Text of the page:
WHAT IS WATSU?
‘Water + Shiatsu’ = in short WATSU
THE SHORT DEFINITION:
Watsu is an extremely gentle form of therapeutic massage conducted in warm water, combining elements of Zen Shiatsu massage techniques, including muscle stretching joint mobilisation and movements.
WHO IS WATSU FOR?
Wants to relax and slow down.
Wants to be nurtured.
Loves the warm water.
Is experiencing pain.
Is experiencing stress.
Likes gentle stretching and movement.
Wants to explore self-awareness.
Likes to try something different.
Needs therapeutic touch.
IN THE SESSION...
Watsu is a THERAPIST - CLIENT based modality where the therapist is the ‘giver’ and client is mainly the ‘receiver’. This allows a state of deep relaxation for the receiver and requires continuous mindfulness from the practitioner for the complete duration of the session.
A water session begins by standing face to face in a chest level warm pool. A few moments are then taken to draw attention inwards, finding ways to calm the nervous system by focusing on the breath. When ready, the practitioner offers the client support under his or her head inviting them to lean back into a floatation position and adding some more support with the back of the forearm under the client’s lower torso.
As buoyancy varies from person to person as well as for the same person at times, practitioners sometimes use floats below the knees for support.
For the next 45 minutes (approximately), the Watsu sequence is performed. Occasionally it will be completely still, while at other times the giver and receiver will be moving together. Some movements are slow and full of grace, while others are dynamic and full of zest. Moving with the water flow or using the water resistance induces many different sensations; the arms, legs and torso are stretched, the spine is lengthened, and receivers sometimes report feeling like flying or moving in space.
Paying attention to the breath is continuous throughout the session and at times movements will slow down, or even stand still, in order to give the breath the attention it needs.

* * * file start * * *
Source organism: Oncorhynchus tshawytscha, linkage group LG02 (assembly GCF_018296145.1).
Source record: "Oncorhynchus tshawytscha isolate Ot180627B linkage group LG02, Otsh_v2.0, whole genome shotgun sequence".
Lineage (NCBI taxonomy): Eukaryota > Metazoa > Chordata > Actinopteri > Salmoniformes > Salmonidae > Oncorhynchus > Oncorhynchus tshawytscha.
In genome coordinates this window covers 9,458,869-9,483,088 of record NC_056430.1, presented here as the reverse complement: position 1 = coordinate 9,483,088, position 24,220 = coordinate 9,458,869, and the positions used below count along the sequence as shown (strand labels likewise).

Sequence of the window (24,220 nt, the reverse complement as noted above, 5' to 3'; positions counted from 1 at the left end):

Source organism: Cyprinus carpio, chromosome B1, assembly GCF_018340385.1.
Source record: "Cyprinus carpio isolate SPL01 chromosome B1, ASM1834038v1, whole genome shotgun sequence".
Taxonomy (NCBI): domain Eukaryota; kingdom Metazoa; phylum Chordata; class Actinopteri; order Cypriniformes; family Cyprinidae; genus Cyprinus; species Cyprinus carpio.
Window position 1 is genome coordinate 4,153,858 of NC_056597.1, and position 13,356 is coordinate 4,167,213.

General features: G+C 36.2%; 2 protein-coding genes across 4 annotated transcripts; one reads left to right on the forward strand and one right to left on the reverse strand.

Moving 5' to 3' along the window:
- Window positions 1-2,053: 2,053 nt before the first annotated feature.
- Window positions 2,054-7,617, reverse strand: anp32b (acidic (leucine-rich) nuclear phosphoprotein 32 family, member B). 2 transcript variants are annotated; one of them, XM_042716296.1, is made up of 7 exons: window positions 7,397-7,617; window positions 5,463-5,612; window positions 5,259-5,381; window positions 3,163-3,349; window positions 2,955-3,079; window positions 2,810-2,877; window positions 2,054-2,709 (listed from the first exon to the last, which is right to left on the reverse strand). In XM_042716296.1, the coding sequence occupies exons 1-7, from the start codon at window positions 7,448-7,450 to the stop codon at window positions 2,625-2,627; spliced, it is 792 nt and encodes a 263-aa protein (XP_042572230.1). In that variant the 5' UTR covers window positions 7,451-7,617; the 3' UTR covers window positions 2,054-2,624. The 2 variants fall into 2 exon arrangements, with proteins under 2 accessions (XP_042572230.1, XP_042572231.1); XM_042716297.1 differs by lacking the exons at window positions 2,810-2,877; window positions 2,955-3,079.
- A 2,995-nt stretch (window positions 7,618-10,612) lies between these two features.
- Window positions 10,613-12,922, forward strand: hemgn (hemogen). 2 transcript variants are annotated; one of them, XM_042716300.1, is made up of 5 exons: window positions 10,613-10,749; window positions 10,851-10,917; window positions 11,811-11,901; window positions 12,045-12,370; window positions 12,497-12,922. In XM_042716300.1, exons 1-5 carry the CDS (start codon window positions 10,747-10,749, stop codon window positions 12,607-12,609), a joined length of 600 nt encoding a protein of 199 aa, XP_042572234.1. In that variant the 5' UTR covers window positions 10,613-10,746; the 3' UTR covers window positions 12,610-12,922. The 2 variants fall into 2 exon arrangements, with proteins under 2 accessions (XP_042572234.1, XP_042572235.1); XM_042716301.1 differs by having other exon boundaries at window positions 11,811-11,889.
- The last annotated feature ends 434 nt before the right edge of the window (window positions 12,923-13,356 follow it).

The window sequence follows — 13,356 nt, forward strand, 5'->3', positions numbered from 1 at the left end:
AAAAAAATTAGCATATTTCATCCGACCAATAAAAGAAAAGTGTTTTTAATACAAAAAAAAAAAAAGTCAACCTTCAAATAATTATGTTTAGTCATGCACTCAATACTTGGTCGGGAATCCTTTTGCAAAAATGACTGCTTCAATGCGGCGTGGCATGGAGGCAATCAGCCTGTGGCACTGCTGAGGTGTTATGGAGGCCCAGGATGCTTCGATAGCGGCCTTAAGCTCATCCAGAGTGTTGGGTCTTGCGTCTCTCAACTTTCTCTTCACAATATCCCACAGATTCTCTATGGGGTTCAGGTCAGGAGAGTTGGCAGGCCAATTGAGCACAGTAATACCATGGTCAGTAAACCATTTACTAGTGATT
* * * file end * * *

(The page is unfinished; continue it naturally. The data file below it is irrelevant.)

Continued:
The range of movements and stances is very rich, yet only what is individually appropriate will be used. That means that each session might be performed differently to meet each individual's needs and the diversity of moods. This also means that premeditative intentions are left behind, and instead what unfoldes is followed moment by moment with each new person being held. Maintaining this mindful state of being allows clients to feel that their needs are being ‘heard and seen’.
While floating with eyes closed and letting the practitioner move us in the water space, we might discover that we no longer know or need to know where exactly we are in the pool at every given moment. Instead, we become more aware of our inner experiences, more sensitive to body sensations, thoughts and images.
Feeling spacious is quite common then, especially towards the second half of the session. This sensation might continue for some clients for days after the session. Some might even say that they’ve learned a new way of being altogether.
The average length of a session is one hour, although not a rule of thumb. If agreed, the time can be adjusted to individual needs. Applications could include longer or shorter schedules depending on the desired outcome.
THE BIRTH OF WATSU
Watsu was birthed in Harbin Hot Springs, California U.S.A. by Harold Dull.
In the early 70’s, after spending extensive time in Japan being trained in Zen Shiatsu with the famous and late Shizuto Masunaga, Harold returned to his homeland, the USA, and in Harbin gathered a group of interested students whom he taught Zen Shiatsu.